• Bacteriorhodopsin

    measured on the SURFE2R N1


Target Synonyms and Classification: Bacteriorhodopsin (BR) belongs to the Ion-translocating Microbial Rhodopsin Family (MRF, TCDB: 3.E.1), which catalyzes light-driven ion translocation across microbial cytoplasmic membranes or serve as light receptors.

Function: BR provides a major source of energy: Using light energy it pumps protons across the membrane out of the cell and generates a proton gradient, which in turn is used to generate chemical energy in form of ATP through the action of the ATP-Synthase. Upon light absorption (λmax = 570 nm), the covalently bound cofactor Retinal undergoes a series of conformational transitions, which are coupled to the translocation of one proton. Proton translocation involves binding, intramolecular transfer, and release of a proton which requires – besides retinal – different amino acids. The whole photocycle takes about 15 ms.

Organism and Localization: Bacteriorhodopsin is used by Archaea, most notably by Haloarchaea like Halobacterium salinarum, an extremophile that occupies hypersaline lakes. BR forms two-dimensional crystalline patches known as the purple membrane, which can occupy up to 50 % of the surface area of the archaeal cell.

Substrates and Inhibitors: Proton translocation by BR is inhibited by blue light, which is known as the “blue light effect”. Blue light enables a shortcut within the photocycle which leads to uncoupling of light adsorption from H+ translocation. BR can be inactivated by mutation of the proton donor D96 to asparagine. The mutant can be reactivated using sodium azide, which essentially functions as a mobile proton donor.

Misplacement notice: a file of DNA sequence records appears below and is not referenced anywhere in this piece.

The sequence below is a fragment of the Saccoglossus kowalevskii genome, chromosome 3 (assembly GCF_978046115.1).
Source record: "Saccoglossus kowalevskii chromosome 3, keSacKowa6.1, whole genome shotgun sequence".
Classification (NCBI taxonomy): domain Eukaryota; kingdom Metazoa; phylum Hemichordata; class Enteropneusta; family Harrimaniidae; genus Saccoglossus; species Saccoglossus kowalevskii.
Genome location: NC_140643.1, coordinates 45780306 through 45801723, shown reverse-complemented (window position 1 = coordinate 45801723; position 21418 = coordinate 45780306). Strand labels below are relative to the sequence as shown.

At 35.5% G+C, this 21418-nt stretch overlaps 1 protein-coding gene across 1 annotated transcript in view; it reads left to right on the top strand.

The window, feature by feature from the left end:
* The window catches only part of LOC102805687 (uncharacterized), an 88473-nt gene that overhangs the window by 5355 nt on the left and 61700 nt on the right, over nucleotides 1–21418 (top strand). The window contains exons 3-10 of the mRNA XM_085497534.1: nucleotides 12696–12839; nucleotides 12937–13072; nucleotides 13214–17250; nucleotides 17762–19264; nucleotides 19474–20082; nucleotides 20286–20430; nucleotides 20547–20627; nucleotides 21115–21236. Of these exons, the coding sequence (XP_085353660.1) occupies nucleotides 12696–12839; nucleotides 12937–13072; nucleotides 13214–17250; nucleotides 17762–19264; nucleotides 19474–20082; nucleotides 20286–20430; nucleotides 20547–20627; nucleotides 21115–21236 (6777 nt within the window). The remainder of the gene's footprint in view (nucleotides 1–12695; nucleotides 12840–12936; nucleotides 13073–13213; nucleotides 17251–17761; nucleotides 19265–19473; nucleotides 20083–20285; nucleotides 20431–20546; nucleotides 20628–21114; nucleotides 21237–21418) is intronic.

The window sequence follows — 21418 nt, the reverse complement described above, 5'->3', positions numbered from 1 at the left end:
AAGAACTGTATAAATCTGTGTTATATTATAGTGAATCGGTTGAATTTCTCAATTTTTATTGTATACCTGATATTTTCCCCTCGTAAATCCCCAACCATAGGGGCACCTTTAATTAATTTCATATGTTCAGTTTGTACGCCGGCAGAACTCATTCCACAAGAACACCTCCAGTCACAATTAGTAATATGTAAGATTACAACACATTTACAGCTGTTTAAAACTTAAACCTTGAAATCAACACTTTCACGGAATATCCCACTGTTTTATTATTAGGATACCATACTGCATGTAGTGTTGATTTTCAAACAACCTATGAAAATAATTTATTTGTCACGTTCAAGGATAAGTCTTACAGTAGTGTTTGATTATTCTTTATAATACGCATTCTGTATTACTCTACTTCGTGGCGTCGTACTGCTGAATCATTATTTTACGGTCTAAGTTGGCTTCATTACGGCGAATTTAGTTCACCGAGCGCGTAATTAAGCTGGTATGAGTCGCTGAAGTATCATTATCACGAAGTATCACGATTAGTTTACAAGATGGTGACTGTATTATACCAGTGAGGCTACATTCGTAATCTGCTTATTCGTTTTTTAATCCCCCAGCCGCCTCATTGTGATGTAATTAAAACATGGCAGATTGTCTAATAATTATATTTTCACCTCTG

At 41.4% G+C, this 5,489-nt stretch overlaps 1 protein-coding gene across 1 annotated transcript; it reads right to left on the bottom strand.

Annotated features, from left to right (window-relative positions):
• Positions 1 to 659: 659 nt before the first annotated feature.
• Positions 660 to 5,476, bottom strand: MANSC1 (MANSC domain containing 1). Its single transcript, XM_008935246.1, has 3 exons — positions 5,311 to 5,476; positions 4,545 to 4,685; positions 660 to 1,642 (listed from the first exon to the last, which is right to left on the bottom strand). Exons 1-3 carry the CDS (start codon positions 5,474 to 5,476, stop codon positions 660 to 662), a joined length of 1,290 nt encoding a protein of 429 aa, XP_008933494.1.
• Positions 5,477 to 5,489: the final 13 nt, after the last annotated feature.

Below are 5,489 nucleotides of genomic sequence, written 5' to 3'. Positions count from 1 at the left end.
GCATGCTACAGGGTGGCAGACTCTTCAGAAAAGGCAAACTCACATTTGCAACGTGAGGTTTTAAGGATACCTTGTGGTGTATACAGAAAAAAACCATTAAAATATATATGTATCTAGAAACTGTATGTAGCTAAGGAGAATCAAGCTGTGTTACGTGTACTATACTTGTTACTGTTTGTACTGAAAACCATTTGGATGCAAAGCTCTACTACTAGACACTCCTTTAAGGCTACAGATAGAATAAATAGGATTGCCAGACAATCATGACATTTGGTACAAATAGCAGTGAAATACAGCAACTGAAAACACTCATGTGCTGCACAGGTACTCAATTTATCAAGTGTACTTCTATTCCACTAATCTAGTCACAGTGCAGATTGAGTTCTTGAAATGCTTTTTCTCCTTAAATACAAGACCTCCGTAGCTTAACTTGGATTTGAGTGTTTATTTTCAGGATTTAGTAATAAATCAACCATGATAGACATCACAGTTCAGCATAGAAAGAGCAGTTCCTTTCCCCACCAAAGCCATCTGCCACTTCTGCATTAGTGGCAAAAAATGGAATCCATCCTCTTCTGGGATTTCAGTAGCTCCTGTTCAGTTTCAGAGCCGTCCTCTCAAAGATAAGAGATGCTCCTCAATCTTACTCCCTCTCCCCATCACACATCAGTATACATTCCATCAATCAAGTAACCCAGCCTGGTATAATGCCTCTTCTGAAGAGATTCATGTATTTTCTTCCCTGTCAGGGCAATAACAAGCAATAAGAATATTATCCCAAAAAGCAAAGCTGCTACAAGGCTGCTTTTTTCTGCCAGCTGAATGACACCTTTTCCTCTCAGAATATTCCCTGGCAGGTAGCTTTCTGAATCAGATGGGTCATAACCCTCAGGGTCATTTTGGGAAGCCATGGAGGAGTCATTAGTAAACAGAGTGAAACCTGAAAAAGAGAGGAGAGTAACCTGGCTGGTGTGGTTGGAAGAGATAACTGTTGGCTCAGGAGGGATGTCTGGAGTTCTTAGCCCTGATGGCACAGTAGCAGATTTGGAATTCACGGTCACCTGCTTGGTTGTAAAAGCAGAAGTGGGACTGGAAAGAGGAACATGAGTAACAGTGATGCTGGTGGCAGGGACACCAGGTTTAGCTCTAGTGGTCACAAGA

Related Transporters: All Rhodopsins share the properties of a covalently bound retinal coupling light adsorption with ion translocation. There are several bacterial sensory Rhodopsins, such as the Cl- pumping Halorhodopsin, the Na+ pumping Rhodopsin KR2, Proteorhodopsin, which acts very similar to BR and Channelrhodopsin, which has a channel-like mechanism. Beside energy conversion they play key roles in phototaxis. Rhodopsins are also found in vertebrates, where they belong to the class of G protein-coupled receptors. Here, they are commonly found in light-sensing organs and responsible for the eyesight in humans.

Data and Applications

BR – pH dependence on the SURFE2R N1

BR pH dependence Slider

Icon N1   SURFE2R N1 data and applications:

Light induced currents have been measured at different pH values. Proton translocation depends on proton binding and release which show apparent pK values of > 10.5 and 4.9 respectively.

BR – different light intensities on the SURFE2R N1

BR Figure 2  intensity

Icon N1   SURFE2R N1 data and applications:

Light induced currents have been measured at different light intensities. The SURFE2R N1 SOLs standard green LED is able to satturate BR activity at ~ 100 mA.

BR – Action vs. Absorption Spectra on SURFE2R N1

BR Figure 2  wavelength

Icon N1   SURFE2R N1 data and applications:

Light induced currents have been measured using five LED sensor plates with different emission wavelengths. The wavelength dependent peak currents (action spectra) overlay with the absorption spectrum of BR


No tagged items found


2002 - Photocurrents Generated by Bacteriorhodopsin Adsorbed on Thiol/Lipid Bilayers Supported by Mercury

Icon N1   SURFE²R-technology (custom-built system) publication in Langmuir (2002)

Dolfi A., Tadini-Buoninsegni F., Moncelli M.R., Guidelli R.

1993 - Charge transport by ion translocating membrane proteins on solid supported membranes

Icon N1   SURFE²R-technology (custom-built system) publication in Biophysical Journal (1993)

Seifert K., Fendler K., Bamberg E.

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